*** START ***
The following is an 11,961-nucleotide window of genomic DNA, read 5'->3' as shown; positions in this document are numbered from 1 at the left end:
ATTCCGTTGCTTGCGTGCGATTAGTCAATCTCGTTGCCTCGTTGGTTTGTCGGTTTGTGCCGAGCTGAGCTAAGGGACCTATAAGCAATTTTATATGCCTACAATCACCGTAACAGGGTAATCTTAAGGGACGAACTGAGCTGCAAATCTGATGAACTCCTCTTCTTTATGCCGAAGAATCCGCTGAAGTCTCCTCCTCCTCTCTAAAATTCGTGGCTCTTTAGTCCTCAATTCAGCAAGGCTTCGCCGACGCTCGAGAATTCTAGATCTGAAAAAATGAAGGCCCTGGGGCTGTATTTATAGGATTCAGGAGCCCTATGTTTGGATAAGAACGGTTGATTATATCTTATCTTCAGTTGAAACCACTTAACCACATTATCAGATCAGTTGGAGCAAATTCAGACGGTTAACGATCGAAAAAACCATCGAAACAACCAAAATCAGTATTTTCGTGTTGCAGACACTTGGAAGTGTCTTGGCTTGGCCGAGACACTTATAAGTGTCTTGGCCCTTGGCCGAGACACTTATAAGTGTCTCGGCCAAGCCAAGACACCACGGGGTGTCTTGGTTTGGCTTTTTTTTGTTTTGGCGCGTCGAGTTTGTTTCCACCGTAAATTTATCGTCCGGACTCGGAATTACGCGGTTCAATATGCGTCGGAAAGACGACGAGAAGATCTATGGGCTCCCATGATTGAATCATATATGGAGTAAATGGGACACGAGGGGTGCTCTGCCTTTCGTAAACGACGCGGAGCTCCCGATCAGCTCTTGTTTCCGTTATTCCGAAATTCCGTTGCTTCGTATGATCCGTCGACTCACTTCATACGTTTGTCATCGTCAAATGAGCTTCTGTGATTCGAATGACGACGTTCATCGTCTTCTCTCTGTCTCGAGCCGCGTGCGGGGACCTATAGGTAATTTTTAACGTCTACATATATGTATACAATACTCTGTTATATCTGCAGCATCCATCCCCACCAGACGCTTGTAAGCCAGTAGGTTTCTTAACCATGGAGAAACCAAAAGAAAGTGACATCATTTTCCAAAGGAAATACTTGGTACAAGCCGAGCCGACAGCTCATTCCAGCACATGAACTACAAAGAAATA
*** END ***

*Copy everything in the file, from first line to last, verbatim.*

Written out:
The following is an 11,961-nucleotide window of genomic DNA, read 5'->3' as shown; positions in this document are numbered from 1 at the left end:
ATTCCGTTGCTTGCGTGCGATTAGTCAATCTCGTTGCCTCGTTGGTTTGTCGGTTTGTGCCGAGCTGAGCTAAGGGACCTATAAGCAATTTTATATGCCTACAATCACCGTAACAGGGTAATCTTAAGGGACGAACTGAGCTGCAAATCTGATGAACTCCTCTTCTTTATGCCGAAGAATCCGCTGAAGTCTCCTCCTCCTCTCTAAAATTCGTGGCTCTTTAGTCCTCAATTCAGCAAGGCTTCGCCGACGCTCGAGAATTCTAGATCTGAAAAAATGAAGGCCCTGGGGCTGTATTTATAGGATTCAGGAGCCCTATGTTTGGATAAGAACGGTTGATTATATCTTATCTTCAGTTGAAACCACTTAACCACATTATCAGATCAGTTGGAGCAAATTCAGACGGTTAACGATCGAAAAAACCATCGAAACAACCAAAATCAGTATTTTCGTGTTGCAGACACTTGGAAGTGTCTTGGCTTGGCCGAGACACTTATAAGTGTCTTGGCCCTTGGCCGAGACACTTATAAGTGTCTCGGCCAAGCCAAGACACCACGGGGTGTCTTGGTTTGGCTTTTTTTTGTTTTGGCGCGTCGAGTTTGTTTCCACCGTAAATTTATCGTCCGGACTCGGAATTACGCGGTTCAATATGCGTCGGAAAGACGACGAGAAGATCTATGGGCTCCCATGATTGAATCATATATGGAGTAAATGGGACACGAGGGGTGCTCTGCCTTTCGTAAACGACGCGGAGCTCCCGATCAGCTCTTGTTTCCGTTATTCCGAAATTCCGTTGCTTCGTATGATCCGTCGACTCACTTCATACGTTTGTCATCGTCAAATGAGCTTCTGTGATTCGAATGACGACGTTCATCGTCTTCTCTCTGTCTCGAGCCGCGTGCGGGGACCTATAGGTAATTTTTAACGTCTACATATATGTATACAATACTCTGTTATATCTGCAGCATCCATCCCCACCAGACGCTTGTAAGCCAGTAGGTTTCTTAACCATGGAGAAACCAAAAGAAAGTGACATCATTTTCCAAAGGAAATACTTGGTACAAGCCGAGCCGACAGCTCATTCCAGCACATGAACTACAAAGAAATA